The following was taken from the writings of Dr. Lloyd Shaw, a superintendent, principal, teacher and coach for Colorado Springs schools from 1916 to 1951.
By the time school started in the fall of 1918, the “Spanish Influenza” had stood up on its feet and looked us squarely in the eye. It was a menacing look. A lot of people tried to laugh it off, but it somehow wouldn’t laugh off. It had got into our Army camps over on this side, and the grip was fatal. It spread from the Army camps into the general population, slowly but surely! Healthy men were suddenly very desperately sick for a couple of days and then they died. That was that, and the influenza was spreading.
All the schools were closed before October had run a week of its course. People were alarmed. The churches, the moving picture theaters, all places of public gathering were closed. Still the cases of influenza were steadily increasing. People were urged to wear masks — a piece of gauze tied over the lower part of the face — whenever they had to go among strangers. We met strangers very little, always at a distance and everyone understood.
Salaries were reduced at the schools, where we had nothing to do, no one to meet. The committee of physicians, who had to watch patient after patient die, held their ground, as the deaths increased and they refused all public meetings.
One evening, a man who lived down the bluff from me and worked at the Broadmoor Hotel, came over to borrow my phone. After phoning, he wanted to visit with me, at a safe distance, and he told me how excited and how foolish they were all being at the hotel. Just a few guests and everybody scared to death! “If they would only get over their fear,” he exclaimed, “we would get over the epidemic!” He was almost convincing in his eager earnestness.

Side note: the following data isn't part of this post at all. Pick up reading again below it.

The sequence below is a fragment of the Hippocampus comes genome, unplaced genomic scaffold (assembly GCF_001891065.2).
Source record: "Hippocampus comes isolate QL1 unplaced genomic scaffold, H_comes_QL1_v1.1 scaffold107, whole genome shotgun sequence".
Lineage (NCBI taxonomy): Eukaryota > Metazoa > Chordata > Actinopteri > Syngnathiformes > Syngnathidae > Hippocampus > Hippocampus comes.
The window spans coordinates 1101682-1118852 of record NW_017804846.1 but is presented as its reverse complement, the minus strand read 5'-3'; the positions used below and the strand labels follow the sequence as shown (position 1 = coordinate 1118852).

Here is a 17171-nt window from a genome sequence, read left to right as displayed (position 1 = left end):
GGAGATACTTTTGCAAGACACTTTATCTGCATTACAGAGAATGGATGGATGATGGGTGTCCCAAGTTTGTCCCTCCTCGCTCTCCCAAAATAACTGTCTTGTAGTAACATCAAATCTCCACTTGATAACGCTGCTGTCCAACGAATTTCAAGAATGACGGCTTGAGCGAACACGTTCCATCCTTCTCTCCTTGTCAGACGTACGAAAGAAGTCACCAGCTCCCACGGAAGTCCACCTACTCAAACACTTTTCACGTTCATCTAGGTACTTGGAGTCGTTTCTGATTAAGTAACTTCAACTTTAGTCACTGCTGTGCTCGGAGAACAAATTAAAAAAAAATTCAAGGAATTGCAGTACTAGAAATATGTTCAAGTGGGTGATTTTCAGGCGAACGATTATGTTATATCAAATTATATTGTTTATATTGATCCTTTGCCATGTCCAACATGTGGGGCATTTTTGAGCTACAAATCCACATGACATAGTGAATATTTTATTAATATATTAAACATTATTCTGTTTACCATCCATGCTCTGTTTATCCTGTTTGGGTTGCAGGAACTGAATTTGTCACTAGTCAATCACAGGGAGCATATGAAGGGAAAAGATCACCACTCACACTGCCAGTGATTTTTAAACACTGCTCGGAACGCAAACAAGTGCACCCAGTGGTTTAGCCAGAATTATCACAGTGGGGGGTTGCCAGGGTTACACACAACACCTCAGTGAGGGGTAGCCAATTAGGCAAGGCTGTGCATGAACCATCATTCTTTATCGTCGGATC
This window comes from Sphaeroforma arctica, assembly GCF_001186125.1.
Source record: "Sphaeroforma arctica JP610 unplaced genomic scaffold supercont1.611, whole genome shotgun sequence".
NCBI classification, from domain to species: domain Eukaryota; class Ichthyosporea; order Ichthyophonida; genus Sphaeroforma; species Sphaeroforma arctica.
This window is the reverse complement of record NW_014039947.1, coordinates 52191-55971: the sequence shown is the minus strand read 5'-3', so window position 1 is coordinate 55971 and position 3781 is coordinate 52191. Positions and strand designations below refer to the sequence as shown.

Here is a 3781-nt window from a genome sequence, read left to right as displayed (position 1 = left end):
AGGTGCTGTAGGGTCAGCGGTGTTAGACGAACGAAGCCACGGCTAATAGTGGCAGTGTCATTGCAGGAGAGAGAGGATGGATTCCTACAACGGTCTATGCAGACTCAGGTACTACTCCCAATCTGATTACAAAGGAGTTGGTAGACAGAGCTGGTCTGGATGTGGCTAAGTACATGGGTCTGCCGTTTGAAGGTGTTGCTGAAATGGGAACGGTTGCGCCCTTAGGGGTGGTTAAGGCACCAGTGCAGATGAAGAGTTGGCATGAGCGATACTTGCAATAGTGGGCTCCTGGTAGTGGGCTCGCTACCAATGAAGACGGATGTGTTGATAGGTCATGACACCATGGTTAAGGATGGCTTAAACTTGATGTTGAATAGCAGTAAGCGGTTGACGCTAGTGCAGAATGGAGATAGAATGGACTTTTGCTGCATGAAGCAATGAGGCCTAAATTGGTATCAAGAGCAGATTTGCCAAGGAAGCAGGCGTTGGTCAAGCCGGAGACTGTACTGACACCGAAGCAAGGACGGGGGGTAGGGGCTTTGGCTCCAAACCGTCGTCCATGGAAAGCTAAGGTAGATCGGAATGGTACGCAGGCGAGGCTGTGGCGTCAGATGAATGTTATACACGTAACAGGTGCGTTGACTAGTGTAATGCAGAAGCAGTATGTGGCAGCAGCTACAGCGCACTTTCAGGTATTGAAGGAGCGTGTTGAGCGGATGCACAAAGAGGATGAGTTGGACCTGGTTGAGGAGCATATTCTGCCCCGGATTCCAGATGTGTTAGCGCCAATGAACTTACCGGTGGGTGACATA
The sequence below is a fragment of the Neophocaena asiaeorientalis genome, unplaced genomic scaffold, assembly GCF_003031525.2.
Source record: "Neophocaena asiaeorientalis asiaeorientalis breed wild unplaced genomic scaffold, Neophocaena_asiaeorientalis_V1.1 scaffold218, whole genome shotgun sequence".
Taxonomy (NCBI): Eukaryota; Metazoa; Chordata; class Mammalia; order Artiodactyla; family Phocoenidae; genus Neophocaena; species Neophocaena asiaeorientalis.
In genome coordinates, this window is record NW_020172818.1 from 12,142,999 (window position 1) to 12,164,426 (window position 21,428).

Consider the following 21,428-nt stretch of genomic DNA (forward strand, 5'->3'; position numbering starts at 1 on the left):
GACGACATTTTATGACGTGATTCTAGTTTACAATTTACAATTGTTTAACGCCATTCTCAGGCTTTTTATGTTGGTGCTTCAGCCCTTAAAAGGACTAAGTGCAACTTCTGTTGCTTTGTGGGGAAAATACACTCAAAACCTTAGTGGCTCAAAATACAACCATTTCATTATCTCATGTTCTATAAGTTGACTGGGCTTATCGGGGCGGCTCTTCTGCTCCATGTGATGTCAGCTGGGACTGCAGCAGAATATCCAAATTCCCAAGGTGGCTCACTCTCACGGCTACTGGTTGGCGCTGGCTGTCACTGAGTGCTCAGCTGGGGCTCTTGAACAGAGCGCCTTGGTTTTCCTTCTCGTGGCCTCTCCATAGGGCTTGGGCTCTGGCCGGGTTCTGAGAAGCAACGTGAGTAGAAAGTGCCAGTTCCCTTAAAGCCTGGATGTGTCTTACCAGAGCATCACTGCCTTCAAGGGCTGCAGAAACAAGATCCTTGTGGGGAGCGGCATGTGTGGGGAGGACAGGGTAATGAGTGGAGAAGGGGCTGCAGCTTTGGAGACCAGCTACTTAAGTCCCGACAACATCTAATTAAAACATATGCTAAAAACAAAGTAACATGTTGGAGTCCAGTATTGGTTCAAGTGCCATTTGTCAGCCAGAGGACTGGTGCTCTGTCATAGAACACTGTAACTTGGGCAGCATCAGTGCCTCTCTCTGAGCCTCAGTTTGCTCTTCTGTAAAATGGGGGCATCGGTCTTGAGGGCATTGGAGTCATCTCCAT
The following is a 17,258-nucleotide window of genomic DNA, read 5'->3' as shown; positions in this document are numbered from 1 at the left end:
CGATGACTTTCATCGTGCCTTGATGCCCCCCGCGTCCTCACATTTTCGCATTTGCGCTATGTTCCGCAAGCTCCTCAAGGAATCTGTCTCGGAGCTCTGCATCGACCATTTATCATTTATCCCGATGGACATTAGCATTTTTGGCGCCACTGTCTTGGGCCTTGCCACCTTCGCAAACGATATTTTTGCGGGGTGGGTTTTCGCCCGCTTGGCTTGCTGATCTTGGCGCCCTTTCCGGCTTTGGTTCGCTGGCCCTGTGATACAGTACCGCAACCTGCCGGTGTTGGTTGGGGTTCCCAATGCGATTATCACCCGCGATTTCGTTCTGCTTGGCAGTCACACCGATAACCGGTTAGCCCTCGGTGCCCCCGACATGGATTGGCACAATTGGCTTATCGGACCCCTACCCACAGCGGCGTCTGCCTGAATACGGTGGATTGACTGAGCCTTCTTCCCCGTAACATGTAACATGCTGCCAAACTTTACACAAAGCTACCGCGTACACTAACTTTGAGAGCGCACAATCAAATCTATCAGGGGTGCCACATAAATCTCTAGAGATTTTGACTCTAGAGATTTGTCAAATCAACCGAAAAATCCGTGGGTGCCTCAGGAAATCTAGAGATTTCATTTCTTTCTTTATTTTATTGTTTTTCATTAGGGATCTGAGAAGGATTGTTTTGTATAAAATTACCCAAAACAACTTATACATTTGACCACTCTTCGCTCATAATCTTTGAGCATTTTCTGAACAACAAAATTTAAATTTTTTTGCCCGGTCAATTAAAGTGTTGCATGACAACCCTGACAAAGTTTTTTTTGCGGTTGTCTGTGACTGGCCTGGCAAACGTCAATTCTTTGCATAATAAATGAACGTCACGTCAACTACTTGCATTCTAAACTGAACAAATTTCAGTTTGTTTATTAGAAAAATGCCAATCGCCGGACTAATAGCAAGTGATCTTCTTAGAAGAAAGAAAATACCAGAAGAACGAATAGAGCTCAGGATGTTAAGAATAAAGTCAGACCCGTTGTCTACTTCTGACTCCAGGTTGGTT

The next day, about 3 in the morning, we heard someone pounding on our kitchen door. I stumbled down to the door. It was his wife, desperate and frightened, who wanted to use our phone. At last she got a doctor and I heard her tell him, “He’s terribly sick, with a very high fever, and I don’t know what it is! Please, please come out right away!” The doctor came before daylight. It was influenza and a sudden desperate case of pneumonia. They had an ambulance out by dawn and carried him away to one of the hospitals. He was dead by noon.
Swift, swift and utterly merciless! We washed our telephone carefully in soap and water. And we waited. The whole world seemed to be waiting to see who was next.
We had to have a little help with our babies. A few of the girls, who were meticulously healthy, came over to help us. The least suspicion of a cold, and you were out of all contact with people until you got well.
The war was over on Nov. 11 of that year. The influenza had been decreasing, and in their excitement and exultation the people decided to hold a parade. Never have I seen such feeling displayed on the streets of Colorado Springs! But it cost many of our lives. The influenza statistics immediately showed a marked increase.
At last, on Jan. 13, 1919, we reopened school. The epidemic did seem to be losing its force. There was much work to make up. And on Saturday and weekends we would meet in the great outdoors and play hard. After all, we had witnessed 675,000 Americans die from the Spanish Influenza.
This article comes courtesy of the Cheyenne Mountain Kiva, the journal of the Cheyenne Mountain Heritage Center. The Center’s mission is to gather and share the unique heritage and traditions of Colorado Springs and the Pikes Peak region. For more information, visit cmheritagecenter.org.